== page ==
|Publication number||US7576725 B2|
|Application number||US 10/969,746|
|Publication date||Aug 18, 2009|
|Filing date||Oct 19, 2004|
|Priority date||Oct 19, 2004|
|Also published as||EP1650645A2, EP1650645A3, US20060092170|
|Publication number||10969746, 969746, US 7576725 B2, US 7576725B2, US-B2-7576725, US7576725 B2, US7576725B2|
|Inventors||Steven N. Bathiche, David J. Kurlander, Joel P. Dehlin, Dawson Yee, Donald Marcus Gillett, Christina S. Chen|
|Original Assignee||Microsoft Corporation|
|Export Citation||BiBTeX, EndNote, RefMan|
|Patent Citations (59), Non-Patent Citations (99), Referenced by (21), Classifications (14), Legal Events (5)|
|External Links: USPTO, USPTO Assignment, Espacenet|
This invention generally pertains to the use of a coded object for manipulating an virtual object or image, and more specifically, pertains to an object having a clear encoding that is generally transparent to visible light, so that a user can view virtual object or image through the object that appears on a surface on which the object is being manipulated.
Virtual environments are typically employed in electronic games that are played on game consoles, personal computers, and other types of computing devices, as well as in other types of applications. A user usually interacts with entities in a virtual environment by manipulating a mouse, joystick, wheel, game pad, track ball, or other user input device that causes the virtual entity to move in a specific manner or carry out some other action or function as defined by the software program that produces the virtual environment. The effects of a user interaction with an entity in the virtual environment are generally visible on a display. For example, a user might be controlling a virtual entity such as a spaceship or race car that is displayed in the virtual environment. Thus, the interaction between a user and virtual entities in a virtual environment is well known.
Another form of user input employs displays that are responsive to the touch of a user's finger or a stylus. Touch responsive displays can be pressure activated, responsive to electrical capacitance, changes in magnetic field intensity, employ surface acoustic waves, or respond to other variables that indicate the location of a finger or stylus on the display. Another type of touch sensitive display includes a plurality of optical sensors spaced-apart around the periphery of the display screen so that the location of a finger or stylus touching the screen can be detected. Using one of these touch sensitive displays, a user can more directly control a virtual entity or image that is displayed. For example, the user may touch the displayed virtual entity to select it and then drag the entity to a new position on the touch-sensitive display, or touch a control and drag the control to change some parameter.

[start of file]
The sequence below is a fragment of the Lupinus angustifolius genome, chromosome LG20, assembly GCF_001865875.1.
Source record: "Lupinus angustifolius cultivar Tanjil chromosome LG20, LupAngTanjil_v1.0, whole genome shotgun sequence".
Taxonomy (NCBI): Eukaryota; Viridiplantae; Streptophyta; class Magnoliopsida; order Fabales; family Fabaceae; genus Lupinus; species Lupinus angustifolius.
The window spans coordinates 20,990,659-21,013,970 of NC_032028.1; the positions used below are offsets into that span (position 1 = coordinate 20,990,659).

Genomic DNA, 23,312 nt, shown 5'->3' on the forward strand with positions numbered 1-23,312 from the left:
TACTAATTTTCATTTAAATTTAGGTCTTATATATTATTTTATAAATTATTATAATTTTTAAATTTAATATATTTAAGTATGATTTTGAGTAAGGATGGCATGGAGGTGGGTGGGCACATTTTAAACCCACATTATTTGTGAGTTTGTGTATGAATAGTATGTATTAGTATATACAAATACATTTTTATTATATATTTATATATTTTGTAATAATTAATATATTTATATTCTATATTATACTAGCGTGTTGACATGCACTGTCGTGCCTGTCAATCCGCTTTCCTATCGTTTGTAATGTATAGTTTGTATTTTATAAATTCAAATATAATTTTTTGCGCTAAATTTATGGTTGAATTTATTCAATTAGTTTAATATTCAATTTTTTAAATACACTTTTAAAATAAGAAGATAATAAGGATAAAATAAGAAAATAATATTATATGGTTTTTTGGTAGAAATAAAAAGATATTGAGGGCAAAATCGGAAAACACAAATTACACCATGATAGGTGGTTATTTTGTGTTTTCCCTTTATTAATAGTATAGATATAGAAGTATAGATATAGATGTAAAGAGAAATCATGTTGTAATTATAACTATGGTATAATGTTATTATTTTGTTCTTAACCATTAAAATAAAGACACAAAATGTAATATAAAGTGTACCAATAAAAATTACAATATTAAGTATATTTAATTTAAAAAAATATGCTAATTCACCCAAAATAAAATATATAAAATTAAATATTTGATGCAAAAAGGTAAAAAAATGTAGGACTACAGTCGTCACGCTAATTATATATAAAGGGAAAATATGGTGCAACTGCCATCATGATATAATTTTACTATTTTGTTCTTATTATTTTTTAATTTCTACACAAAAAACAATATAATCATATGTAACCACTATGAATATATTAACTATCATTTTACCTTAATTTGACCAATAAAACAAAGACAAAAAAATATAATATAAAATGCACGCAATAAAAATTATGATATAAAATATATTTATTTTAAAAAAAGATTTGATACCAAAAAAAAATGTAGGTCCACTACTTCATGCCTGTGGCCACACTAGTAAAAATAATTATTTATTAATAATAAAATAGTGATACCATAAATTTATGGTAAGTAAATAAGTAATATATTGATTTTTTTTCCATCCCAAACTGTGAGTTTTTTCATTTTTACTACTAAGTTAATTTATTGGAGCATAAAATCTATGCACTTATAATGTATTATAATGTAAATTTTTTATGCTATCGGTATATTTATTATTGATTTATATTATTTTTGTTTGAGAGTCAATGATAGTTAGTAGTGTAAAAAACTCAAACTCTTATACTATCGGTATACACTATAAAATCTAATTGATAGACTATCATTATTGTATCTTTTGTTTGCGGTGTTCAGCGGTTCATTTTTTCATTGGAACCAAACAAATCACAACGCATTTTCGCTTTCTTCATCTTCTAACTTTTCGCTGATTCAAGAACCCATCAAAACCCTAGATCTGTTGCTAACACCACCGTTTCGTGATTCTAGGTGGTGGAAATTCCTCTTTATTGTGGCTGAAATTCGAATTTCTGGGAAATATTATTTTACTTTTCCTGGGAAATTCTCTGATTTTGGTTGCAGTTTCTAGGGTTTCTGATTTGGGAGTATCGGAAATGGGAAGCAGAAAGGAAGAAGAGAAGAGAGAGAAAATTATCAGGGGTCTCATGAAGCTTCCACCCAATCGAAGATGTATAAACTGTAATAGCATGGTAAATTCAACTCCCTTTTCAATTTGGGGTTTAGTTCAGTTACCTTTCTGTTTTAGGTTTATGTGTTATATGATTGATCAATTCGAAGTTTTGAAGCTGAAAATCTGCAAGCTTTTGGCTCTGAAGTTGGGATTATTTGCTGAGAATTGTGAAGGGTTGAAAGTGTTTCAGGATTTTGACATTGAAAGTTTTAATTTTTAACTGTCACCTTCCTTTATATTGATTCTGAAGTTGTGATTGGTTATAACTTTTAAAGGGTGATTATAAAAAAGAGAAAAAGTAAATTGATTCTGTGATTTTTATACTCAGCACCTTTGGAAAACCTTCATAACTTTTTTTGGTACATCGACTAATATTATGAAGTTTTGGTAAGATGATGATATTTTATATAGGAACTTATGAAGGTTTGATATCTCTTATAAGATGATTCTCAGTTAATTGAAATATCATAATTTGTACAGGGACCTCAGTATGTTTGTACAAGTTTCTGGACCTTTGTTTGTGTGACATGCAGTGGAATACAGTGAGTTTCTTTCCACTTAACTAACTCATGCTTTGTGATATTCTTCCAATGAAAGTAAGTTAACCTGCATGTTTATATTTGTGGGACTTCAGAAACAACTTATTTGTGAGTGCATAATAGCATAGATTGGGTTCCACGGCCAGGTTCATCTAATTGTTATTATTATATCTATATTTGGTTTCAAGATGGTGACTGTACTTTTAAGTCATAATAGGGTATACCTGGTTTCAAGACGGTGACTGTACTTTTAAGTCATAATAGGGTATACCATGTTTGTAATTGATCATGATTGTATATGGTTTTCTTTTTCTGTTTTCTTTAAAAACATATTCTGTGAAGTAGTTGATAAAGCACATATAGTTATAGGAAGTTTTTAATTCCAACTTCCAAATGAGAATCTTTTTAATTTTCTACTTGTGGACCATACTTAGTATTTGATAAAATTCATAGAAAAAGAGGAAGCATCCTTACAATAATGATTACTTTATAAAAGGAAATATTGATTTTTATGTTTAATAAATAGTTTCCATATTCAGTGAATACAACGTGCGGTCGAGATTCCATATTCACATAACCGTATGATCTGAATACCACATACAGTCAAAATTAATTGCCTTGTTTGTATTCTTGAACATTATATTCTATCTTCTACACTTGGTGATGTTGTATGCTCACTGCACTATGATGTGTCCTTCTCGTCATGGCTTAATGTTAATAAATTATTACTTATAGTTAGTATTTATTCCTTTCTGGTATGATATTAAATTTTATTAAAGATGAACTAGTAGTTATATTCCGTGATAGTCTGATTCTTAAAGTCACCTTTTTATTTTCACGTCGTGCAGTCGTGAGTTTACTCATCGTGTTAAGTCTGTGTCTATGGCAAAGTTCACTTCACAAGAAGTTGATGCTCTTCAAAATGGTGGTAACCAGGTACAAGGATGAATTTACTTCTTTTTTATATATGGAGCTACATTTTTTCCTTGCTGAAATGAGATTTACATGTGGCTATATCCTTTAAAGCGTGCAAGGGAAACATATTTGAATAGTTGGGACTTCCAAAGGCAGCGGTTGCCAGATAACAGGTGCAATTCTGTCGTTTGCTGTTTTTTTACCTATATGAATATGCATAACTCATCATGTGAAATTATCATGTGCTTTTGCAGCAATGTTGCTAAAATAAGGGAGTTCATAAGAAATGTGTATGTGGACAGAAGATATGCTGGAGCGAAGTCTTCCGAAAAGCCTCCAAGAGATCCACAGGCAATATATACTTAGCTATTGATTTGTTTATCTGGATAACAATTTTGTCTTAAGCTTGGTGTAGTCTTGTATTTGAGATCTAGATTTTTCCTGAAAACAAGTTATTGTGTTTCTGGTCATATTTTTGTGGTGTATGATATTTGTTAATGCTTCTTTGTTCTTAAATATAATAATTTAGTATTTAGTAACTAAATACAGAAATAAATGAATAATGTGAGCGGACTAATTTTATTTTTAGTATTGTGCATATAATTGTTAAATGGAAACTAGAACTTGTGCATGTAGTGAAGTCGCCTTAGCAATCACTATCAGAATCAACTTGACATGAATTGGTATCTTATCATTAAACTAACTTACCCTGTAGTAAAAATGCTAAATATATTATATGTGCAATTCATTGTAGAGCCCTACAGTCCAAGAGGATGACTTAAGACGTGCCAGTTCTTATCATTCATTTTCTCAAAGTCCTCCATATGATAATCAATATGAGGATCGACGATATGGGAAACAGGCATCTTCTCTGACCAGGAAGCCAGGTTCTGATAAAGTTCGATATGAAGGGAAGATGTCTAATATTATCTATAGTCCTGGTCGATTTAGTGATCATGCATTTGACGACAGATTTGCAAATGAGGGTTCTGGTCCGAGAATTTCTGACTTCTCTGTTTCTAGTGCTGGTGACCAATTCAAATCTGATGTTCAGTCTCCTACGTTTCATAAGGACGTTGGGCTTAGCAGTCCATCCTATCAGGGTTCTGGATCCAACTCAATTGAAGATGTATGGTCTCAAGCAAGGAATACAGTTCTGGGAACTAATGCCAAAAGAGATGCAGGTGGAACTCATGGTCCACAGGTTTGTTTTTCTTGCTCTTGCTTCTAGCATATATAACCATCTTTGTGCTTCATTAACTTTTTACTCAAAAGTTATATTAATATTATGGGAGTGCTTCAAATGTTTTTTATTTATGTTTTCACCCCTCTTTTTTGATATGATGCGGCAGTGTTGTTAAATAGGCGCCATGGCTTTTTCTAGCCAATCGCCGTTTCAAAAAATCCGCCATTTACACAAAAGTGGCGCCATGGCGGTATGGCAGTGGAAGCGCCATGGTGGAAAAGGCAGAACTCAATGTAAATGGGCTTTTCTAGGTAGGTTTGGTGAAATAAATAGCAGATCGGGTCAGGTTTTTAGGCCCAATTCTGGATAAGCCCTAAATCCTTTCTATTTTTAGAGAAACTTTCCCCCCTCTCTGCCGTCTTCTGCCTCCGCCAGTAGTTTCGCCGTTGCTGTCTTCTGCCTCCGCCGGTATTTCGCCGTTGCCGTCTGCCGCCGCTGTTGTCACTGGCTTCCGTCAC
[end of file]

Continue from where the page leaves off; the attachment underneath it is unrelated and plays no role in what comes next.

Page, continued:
However, in most such touch-sensitive displays, the response is only to the touch of the finger or stylus at a point. There is another type of interaction with a virtual environment that might provide a much richer experience for the user. While virtual environments produced for example, by electronic game software programs often include virtual entities that are displayed on a screen, it would be desirable for the virtual environment to also respond to physical objects that are placed on the display surface. In most prior art touch-sensitive displays, the finger or stylus is treated simply an alternative type of pointing device used to make selections or drag elements about on the screen. To be truly interactive to physical objects that are placed on it, a display surface should also be able to detect where one or more physical objects are placed on it, as well as detect different types of physical objects, each of which might provide a different interactive experience for the user. However, the capacitive, electromagnetic, optical, or other types of sensors used in conventional touch-sensitive displays typically cannot simultaneously detect the location of more than one finger or object touching the display screen at a time, and thus, would be unable to detect the location or each different type of a plurality of different types of physical objects placed thereon. These prior art touch-sensing systems are generally incapable of detecting more than a point of contact and are unable to detect the shape of an object proximate to or touching the display surface. Even capacitive or resistive, or acoustic surface wave sensing display surfaces that can detect multiple points of contact are unable to image objects placed on a display surface to any reasonable degree of resolution (detail), and most require expensive or relatively complicated coding schemes, than a more desirable simple bar code. Prior art systems of these types cannot detect patterns on an object or detailed shapes that might be used to identify each object among a plurality of different objects that are placed on a display surface.